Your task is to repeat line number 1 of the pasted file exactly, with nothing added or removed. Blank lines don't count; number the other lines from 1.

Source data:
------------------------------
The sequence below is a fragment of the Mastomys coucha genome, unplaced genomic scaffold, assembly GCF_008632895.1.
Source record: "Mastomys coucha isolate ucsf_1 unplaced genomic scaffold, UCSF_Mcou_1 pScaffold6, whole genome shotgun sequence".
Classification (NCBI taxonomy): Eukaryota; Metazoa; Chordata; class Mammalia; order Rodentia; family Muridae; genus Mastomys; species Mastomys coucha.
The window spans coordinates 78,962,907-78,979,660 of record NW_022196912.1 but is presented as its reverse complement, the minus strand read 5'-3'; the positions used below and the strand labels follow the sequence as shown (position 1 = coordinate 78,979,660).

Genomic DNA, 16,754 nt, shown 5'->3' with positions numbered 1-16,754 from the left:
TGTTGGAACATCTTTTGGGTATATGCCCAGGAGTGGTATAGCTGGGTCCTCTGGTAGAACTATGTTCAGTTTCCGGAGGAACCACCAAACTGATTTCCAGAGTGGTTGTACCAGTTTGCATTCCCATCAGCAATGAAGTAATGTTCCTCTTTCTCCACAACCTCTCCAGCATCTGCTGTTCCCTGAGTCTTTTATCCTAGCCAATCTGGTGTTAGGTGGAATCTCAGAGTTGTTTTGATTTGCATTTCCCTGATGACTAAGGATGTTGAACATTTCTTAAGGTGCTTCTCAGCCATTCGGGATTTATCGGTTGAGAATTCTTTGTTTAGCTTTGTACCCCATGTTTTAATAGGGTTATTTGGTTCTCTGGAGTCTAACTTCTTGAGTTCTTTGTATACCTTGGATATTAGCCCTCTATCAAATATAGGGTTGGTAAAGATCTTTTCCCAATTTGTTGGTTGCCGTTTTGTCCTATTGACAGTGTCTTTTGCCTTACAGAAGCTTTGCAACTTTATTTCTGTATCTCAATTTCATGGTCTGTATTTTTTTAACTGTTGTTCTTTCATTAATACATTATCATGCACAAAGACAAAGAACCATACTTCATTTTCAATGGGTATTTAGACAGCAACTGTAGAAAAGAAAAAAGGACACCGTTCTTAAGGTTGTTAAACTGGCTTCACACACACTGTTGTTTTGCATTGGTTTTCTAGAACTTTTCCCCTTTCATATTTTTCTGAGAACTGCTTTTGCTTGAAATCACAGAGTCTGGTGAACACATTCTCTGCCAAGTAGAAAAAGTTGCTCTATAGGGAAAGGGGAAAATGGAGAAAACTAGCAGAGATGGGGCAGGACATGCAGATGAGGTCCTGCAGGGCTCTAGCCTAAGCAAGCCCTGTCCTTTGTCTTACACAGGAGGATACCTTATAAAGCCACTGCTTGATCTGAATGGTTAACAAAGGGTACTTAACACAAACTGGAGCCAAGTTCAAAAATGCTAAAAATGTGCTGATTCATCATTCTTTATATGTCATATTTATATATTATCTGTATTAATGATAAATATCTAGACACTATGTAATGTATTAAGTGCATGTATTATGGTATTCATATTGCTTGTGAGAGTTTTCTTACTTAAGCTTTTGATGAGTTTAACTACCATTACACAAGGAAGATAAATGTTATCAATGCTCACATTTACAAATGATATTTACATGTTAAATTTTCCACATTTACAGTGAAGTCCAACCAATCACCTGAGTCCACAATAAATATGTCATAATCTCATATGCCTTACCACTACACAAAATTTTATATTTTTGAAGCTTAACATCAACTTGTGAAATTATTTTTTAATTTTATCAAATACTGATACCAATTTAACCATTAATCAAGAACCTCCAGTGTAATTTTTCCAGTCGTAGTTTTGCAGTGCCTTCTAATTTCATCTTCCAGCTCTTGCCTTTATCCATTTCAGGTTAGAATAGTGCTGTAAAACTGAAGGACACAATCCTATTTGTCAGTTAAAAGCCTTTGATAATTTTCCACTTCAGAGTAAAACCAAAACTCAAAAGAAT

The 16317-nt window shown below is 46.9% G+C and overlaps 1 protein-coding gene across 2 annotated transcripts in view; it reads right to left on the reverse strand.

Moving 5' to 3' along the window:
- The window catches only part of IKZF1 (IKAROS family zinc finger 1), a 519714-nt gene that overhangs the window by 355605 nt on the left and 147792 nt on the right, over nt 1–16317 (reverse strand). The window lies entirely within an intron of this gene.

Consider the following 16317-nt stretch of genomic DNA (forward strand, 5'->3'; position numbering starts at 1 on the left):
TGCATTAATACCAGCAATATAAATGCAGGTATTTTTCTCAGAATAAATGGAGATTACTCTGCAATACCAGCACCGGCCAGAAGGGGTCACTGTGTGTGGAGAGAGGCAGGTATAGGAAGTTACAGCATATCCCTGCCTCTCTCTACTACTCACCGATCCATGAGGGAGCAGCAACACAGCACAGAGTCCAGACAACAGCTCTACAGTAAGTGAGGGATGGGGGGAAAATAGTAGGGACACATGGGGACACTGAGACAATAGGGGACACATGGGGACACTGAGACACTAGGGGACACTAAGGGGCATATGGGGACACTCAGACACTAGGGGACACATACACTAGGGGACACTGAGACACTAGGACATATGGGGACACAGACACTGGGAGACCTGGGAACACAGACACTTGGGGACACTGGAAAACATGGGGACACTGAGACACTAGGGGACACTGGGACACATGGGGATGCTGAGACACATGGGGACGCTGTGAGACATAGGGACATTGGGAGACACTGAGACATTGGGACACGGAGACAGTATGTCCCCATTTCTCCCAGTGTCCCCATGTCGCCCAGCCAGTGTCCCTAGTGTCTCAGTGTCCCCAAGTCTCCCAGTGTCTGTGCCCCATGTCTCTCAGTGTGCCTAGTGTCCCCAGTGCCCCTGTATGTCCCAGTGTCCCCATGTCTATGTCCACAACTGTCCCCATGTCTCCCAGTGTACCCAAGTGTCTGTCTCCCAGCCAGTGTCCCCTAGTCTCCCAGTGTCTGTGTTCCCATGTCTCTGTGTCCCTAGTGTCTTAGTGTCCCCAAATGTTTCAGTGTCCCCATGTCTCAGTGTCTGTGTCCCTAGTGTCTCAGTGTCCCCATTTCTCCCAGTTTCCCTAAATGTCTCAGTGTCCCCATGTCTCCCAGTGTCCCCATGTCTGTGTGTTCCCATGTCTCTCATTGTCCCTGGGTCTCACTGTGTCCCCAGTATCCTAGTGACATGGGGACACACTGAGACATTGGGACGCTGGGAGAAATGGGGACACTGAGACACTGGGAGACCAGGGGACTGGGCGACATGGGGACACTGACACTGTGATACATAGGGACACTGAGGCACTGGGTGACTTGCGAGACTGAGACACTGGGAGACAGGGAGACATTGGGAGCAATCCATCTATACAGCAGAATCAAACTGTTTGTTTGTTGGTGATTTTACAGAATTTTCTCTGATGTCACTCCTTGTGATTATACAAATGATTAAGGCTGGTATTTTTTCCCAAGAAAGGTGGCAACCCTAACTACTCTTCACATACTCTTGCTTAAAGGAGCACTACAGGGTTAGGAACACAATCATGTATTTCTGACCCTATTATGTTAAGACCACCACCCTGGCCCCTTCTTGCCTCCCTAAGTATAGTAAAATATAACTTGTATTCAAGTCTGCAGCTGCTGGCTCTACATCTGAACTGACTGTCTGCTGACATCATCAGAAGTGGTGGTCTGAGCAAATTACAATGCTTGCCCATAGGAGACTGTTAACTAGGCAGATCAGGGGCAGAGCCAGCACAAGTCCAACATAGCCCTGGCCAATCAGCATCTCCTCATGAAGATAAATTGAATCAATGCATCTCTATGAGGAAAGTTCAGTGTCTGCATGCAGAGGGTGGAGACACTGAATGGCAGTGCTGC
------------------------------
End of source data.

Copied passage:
The sequence below is a fragment of the Mastomys coucha genome, unplaced genomic scaffold, assembly GCF_008632895.1.